Western Equitation

A. Rider to be judged on seat, hands, performance of pony, appointments of pony and rider and suitability of pony to rider. Good hands are paramount. Results as shown by the performance of the pony are NOT to be considered more important than the method used in obtaining them.


B. At the option of the judge, some exhibitors may be asked to work additional patterns individually.


C. Hands. Both hands and arms should be held in a relaxed, easy manner, with the upper arms in a straight line with the body. The one holding the reins should be bent at

elbow forming a line from the elbow to the pony's mouth. Only one hand is to be used for reining and hands shall not be changed. Hand to be around reins. When reins are in

the left hand and the ends of split reins fall on the near side, or when using the right hand and the ends of split reins fall on the off side, one finger between the reins is permitted. When using a romal or when ends of split reins are held in hand not used for reining, no finger between reins is allowed. The free hand and arm may be carried bent at the elbow in a similar position as the hand holding the reins or straight down at the rider's side. It should be kept free of pony and equipment, and excessive pumping or stiffness will be penalized. Rider may hold romal or end of split reins to keep from swinging and to adjust the position of the reins, provided it is held at least 16" from the reining hand. The rider's wrist is to be kept straight and relaxed, with the hand held at about 30 to 45 degrees inside the vertical. The rein hand should be carried immediately above or slightly in front of the saddle horn.   The reins should be adjusted so that the rider has light

contact with the pony's mouth, and at no time shall reins require more than a slight hand movement to control the pony. Excessively tight or loose reins will be penalized.

1. Two hands may be used if riding a Junior pony with a snaffle bit or bosal.


D. Basic Position. The rider should sit in the saddle in an upright position with the upper body at all gaits. The rider should sit in the center of the saddle and the pony's back

with the legs hanging to form a straight line from the ear, through the center of the shoulder and hip, touching the back of the heel or through the ankle. The heels should be

lower than the toes, with a slight bend in the knee and the lower leg should be directly under the knee. The rider's back should be flat, relaxed and supple. An overly stiff/or

overly arched lower back will be penalized. The shoulders should be back, level, and square. The rider's base of support should maintain secure contact with the saddle

from the seat to the inner thigh. Light contact should be maintained with the saddle and the pony from the knee to mid‐calf. The feet should be in the stirrups with weight on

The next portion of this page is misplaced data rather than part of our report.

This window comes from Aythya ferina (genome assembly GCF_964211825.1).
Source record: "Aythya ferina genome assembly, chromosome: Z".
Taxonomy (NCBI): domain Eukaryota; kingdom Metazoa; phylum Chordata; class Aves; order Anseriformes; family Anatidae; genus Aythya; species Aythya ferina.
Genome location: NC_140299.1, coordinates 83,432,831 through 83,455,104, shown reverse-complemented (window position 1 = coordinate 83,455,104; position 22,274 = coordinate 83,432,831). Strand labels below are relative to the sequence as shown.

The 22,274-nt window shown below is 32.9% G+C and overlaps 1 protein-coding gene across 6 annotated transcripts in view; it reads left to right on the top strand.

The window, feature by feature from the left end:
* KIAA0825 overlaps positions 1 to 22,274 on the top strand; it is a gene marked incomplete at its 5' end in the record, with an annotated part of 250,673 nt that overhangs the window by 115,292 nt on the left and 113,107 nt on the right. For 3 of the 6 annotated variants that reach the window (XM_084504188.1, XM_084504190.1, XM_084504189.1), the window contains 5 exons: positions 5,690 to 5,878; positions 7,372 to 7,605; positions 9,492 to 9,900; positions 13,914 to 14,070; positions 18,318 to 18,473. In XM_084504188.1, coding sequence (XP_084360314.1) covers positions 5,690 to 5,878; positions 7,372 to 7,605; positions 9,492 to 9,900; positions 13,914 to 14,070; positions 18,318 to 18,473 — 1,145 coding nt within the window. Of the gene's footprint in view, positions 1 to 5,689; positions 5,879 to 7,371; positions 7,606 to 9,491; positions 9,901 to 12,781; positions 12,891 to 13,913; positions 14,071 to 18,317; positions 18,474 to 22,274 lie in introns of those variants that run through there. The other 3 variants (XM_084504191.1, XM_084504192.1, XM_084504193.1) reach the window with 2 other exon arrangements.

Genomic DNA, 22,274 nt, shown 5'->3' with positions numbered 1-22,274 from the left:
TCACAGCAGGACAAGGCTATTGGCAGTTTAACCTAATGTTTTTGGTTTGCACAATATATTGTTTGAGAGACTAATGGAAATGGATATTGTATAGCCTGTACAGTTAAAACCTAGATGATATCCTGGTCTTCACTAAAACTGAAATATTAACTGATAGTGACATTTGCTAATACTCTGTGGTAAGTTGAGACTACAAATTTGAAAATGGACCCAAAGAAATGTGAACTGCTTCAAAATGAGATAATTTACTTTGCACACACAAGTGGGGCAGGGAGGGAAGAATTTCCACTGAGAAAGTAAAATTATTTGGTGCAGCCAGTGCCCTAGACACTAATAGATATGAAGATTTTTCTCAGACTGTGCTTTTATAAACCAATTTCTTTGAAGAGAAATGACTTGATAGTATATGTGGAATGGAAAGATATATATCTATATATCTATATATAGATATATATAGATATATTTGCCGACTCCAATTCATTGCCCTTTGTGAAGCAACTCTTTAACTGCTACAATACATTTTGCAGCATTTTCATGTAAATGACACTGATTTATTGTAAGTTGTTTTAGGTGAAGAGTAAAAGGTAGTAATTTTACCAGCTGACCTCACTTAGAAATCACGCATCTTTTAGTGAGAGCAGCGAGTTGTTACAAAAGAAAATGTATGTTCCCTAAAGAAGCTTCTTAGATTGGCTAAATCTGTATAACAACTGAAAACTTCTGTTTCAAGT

the ball of the foot. The rider's toes should be pointing straight ahead or slightly turned out with the ankles straight or slightly broken in.

1. When riding without stirrups, the exhibitor should maintain the same position as described above.


E. Head. The rider's head should be held with the chin level and the eyes forward, and may be directed slightly toward the direction of travel. Excessive turning of the head to the inside of the circle, or down at the pony's head or shoulders will be penalized.


F. Position in Motion. Rider should sit to jog and not post. At the lope, he should be close to the saddle. All movements of the pony should be governed by the use of

imperceptible aids. The shifting of rider's weight is not desirable.

1. A rider is penalized if he loses a stirrup.


G. Mounting and Dismounting. Take up reins in left hand and place hand on pony's neck in front of the withers and with end of reins or romal on the near side. Grasp stirrup with right hand, place left foot in stirrup, then grasp saddle horn with right hand and mount.

1. If a romal is used, it should be moved to the off side of pony after mounting. End of split reins should remain on same side as hand holding the reins when rider uses finger between reins.

2. To dismount, reverse the above procedure and step down looking towards the pony's head.





A. General. Rider should have a workmanlike appearance, seat and hands light and supple, conveying the impression of complete control should any emergency arise.


B. Hand Position. Hands should be over and in front of pony's withers, knuckles 30 degrees inside the vertical, hands slightly apart and making a straight line from the pony's

mouth to the rider's elbow. The method of holding reins is optional and the bight of the reins may fall on either side. However, all reins must be picked up at the same time.


C. Basic Position. The eyes should be up and shoulders back. Toes should be at an angle best suited to rider's conformation: ankles flexed in, heels down, calf of leg in contact with pony and slightly behind girth. Iron should be on the ball of the foot and must not be tied to the girth.


D. Position in Motion. At the walk, the body should be vertical; sitting trot and canter, body slightly in front of the vertical; posting trot, inclined forward 20 degrees; hand

galloping and jumping, inclination should be 30 degrees, with only the legs in contact with the saddle (two‐point contact).


E. Mounting and Dismounting. To mount, take up reins in left hand and place hand on withers. Grasp stirrup leather with right hand and insert left foot in stirrup, toe in girth

and mount. To dismount, rider may either step down or slide down. The size of the rider must be taken into consideration.


F. Class Routine. At the option of the judge, some exhibitors may be asked to work patterns individually.